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MOBILITY SYSTEMS OF THE FUTURE LETITFLOW // Supporting older professionals in the healthcare sector SYRNEMO PROJECT // Supporting older professionals in the healthcare sector ICT DM 2016 // Conference on ICT in crisis and disaster management

DI Arno Klamminger, Head of Center for Mobility Systems

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DI (FH) Markus Ray, DI Manfred Haider, Mag. Silvia Bernkopf, DI Arno Klamminger, Dr. Alexandra Millonig (from left)

RoadSTAR, a mobile measurement laboratory, collects road condition Virtual Reality: Analysing the behaviour of pedestrians within infrastructures.

parameters and road geometries without disrupting the flow of traffic.


The MoProVe (Motorcycle Probe Vehicle) collects data on driving dynamics as a basis for assessing road safety on motorcycle routes.

The AIT Center for Mobility Systems explores tomorrow’s multimodal transport and mobi­ lity systems, and the underlying infrastructure.

Photos Fotos & & Coverphoto: Coverbild: Johannes Zinner/AIT

People and goods, vehicles and infrastructures are all key elements in any mobility system. And their relationship to one another is dynamic: changes to the behaviour of one system component have an impact on the system as a whole. “That’s why we’re taking an integrated approach to developing mobility and transport systems,” explains DI Arno Klamminger, Head of the Center for Mobility Systems since January this year. He continues, “Where formerly the individual elements in a mobility system would be observed separately, today we see an environment which is strongly characterised by synergies and convergence.”

The AIT Center for Mobility Systems has access to unique specialised vehicles which use high precision measuring equipment to simultaneously record a range of infrastructure parameters during a measurement run.

In a nutshell: our mobility systems are changing, and changing at an ever faster pace. New models and forms of mobility are emerging, as well as new combinations in the choice of transport modes, and convergences which were hitherto almost unthinkable. Consequently, AIT is examining the interaction between people and goods, vehicles and infrastructures, as well as people and infrastructures. The interactions are set against the background of the “grand challenges”: the pressure to decarbonise requires new mobility concepts, urbanisation poses challenges to public transport networks and local authorities, and globalisation creates new commodity flows. And the almost unending possibilities opened up by digitalisation have an impact on all these areas. The key to researching these changes is to record and analyse data on mobility, the condition of infrastructure and the traffic flo-


wing through it. “We develop solutions for interpreting mobility-related data, and use this to create realistic models. These, in turn, form the basis for simulations, forecasting and optimisation in the transport sector. In this way we extract information from the data and can use our software solutions and know-how to support strategic decision-making processes both in the planning phase and during operations,” says Klamminger. One example is the AIT smartphone app ‚Smart Survey‘, which is designed to enable simple and reliable mobility surveys. This solution is primarily directed at transport and urban planners who currently have to collect the required mobility data using time-consuming questionnaires. The smartphone itself has become hugely important as an information and data interface. “Our new technology, called Travel Mode Identification, uses a smartphone to automatically identify the mode of transport you are currently using. In future this tech-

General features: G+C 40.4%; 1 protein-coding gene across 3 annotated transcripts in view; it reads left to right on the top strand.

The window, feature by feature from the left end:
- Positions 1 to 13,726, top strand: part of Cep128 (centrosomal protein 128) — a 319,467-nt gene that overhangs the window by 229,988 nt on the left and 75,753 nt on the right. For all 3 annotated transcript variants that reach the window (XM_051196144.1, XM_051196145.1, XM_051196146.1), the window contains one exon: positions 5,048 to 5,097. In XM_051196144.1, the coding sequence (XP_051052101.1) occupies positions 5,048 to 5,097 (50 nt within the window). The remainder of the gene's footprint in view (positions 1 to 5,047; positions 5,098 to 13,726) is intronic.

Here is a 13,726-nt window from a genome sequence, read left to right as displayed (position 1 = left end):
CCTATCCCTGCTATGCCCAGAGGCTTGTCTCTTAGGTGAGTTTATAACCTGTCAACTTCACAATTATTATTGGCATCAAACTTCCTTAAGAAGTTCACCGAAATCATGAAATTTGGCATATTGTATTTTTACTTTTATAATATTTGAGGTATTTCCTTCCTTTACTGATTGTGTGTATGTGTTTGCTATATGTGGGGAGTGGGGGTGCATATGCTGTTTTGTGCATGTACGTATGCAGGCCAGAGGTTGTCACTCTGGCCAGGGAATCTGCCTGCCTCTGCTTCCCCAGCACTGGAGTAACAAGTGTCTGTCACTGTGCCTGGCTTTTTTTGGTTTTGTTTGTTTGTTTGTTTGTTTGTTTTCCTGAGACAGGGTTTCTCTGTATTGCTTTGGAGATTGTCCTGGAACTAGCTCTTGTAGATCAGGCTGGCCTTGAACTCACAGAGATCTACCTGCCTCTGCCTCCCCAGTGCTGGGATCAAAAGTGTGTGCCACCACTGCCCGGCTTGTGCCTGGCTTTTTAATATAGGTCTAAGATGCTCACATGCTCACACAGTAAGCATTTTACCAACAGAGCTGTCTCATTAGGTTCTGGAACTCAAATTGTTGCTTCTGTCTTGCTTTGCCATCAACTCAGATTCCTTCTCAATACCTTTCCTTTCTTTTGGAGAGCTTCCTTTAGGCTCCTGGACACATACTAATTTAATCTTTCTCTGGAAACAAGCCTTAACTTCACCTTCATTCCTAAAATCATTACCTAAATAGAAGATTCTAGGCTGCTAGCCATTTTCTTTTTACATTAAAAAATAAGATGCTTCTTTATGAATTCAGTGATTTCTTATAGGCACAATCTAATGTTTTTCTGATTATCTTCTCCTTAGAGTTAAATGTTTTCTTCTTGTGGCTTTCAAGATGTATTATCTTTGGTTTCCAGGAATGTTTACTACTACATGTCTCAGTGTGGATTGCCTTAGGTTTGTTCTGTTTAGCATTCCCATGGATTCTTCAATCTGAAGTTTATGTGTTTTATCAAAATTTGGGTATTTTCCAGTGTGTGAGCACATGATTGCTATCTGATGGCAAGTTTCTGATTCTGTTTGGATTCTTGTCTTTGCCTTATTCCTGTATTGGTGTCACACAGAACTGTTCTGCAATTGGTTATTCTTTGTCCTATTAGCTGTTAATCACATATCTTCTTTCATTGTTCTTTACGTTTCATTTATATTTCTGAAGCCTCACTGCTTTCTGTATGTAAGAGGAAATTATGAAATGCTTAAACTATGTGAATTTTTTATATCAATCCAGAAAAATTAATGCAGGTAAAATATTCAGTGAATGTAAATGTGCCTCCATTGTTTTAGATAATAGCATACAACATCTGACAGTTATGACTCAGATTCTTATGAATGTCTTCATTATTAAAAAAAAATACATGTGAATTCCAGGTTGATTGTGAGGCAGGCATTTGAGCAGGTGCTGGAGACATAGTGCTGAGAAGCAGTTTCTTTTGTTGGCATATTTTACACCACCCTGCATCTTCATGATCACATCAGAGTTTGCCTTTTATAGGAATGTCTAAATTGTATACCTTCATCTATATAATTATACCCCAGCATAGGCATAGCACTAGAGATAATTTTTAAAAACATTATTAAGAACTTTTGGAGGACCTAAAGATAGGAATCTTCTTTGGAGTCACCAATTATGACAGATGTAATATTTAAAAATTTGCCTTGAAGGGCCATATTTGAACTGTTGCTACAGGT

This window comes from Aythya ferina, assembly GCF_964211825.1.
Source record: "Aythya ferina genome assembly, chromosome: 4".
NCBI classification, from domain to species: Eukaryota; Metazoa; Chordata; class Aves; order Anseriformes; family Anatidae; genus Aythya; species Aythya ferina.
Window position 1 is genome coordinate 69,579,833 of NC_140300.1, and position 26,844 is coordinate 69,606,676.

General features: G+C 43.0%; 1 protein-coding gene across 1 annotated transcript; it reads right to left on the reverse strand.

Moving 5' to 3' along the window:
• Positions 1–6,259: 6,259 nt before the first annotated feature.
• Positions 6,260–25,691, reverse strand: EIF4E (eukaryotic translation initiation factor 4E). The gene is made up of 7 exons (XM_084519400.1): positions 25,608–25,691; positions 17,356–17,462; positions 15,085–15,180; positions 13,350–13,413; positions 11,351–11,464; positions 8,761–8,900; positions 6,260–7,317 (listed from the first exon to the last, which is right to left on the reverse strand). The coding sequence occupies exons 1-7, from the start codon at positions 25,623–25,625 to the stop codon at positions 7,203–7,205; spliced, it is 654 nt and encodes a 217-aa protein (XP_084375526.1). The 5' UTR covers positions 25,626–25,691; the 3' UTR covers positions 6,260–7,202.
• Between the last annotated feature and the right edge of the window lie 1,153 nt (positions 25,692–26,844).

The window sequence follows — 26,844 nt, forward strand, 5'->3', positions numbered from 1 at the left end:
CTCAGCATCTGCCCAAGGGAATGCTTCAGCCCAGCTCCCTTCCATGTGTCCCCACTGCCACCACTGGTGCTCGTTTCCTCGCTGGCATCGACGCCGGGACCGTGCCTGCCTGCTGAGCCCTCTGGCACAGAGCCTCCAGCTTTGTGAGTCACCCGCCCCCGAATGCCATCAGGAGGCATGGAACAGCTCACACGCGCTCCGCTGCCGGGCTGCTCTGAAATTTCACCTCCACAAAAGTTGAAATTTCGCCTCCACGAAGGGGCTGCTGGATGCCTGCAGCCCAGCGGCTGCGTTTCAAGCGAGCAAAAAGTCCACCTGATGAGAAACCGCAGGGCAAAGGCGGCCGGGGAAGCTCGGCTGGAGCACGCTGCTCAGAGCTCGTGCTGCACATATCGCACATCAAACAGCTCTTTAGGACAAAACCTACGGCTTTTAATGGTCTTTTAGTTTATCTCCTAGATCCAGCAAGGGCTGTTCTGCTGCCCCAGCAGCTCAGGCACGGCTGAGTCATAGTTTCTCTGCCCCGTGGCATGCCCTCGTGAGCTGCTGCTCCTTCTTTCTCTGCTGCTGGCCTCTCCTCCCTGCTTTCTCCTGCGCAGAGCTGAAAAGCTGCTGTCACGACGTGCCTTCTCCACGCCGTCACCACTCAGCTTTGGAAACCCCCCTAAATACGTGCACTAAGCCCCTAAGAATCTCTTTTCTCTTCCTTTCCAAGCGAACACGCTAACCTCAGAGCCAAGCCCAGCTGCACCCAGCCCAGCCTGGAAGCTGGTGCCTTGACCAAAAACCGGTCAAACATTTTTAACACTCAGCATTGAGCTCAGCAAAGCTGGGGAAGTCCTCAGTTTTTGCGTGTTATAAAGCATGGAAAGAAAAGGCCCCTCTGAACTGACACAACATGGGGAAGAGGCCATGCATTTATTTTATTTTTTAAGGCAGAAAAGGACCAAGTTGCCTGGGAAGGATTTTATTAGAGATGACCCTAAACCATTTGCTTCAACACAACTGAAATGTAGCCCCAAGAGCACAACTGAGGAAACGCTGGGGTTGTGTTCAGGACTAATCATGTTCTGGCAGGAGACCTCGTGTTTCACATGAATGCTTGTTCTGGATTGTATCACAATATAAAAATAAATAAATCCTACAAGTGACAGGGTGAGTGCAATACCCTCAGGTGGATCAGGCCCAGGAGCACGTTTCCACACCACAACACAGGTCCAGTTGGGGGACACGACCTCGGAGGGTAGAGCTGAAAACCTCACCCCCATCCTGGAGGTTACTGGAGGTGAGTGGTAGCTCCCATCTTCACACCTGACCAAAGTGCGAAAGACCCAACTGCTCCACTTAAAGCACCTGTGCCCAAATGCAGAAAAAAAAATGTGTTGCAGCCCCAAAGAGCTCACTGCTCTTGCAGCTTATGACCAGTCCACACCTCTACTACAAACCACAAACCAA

EFFICIENT, SAFE AND ENVIRONMENTALLY-FRIENDLY TRANSPORT INFRASTRUCTURE AIT’s Transportation Infrastructure Technologies experts are working on the central mobility topics related to this field: the high-precision recording and forecasting of road and rail infrastructure performance, the resilience and functional service life of key elements such as bridges, and the role of infrastructure in improving road safety and reducing traffic noise and vibrations. The RoadSTAR is an important measuring vehicle in this context. This unique, mobile measuring laboratory allows high-precision road condition parameters and road geometries to be collected without disrupting traffic flow. These measurements are a vital input for the infrastructure operator’s maintenance management to make the roads of the future efficient, safe and sustainable. By systematically recording road conditions and the surroundings, as well as parameters of driving dynamics (such as braking forces and acceleration), AIT’s measuring vehicles create an important basis for ensuring greater road safety: the data they gather can be used to generate models and simulations for analysing and developing efficient infrastructure-based road safety strategies.

spectrum of the external forces (below) and during the journey (above).

nology will make the transport system easier for us to use, for example by automatically billing for each mode of transport used,” says Arno Klamminger. This information can also be used to develop new tariff models.

ON-DEMAND MOBILITY IS INCREASING Klamminger recognises that the significance of individual mobility solutions is increasing massively, and this calls for totally new approaches. “These should be optimised to suit personal needs while being sensibly integrated into the transport system as a whole.” The AIT Center for Mobility Systems takes the human factor into account in its models. For, as Klamminger says, “Accepting new mobility applications or the motivation to change personal mobility patterns depends on many individual factors.”

On the right track: Analysing and optimising pedestrian flows The AIT Center for Mobility Systems is using pedestrian flow simulations to examine the behaviour of pedestrians in various surroundings. The focus lies on analysing and predicting critical situations which arise when different flows of pedestrians converge. “We investigate how people find their way within their surroundings, how they react to directions, and then we use this information to design infrastructure and guidance systems,” explains Arno Klamminger. This information plays a critical role in planning public spaces such as railway stations and airports, and in drawing up evacuation plans for large events. AIT uses special virtual reality glasses to evaluate infrastructure designs – further proof of the enormous opportunities offered by digitalisation.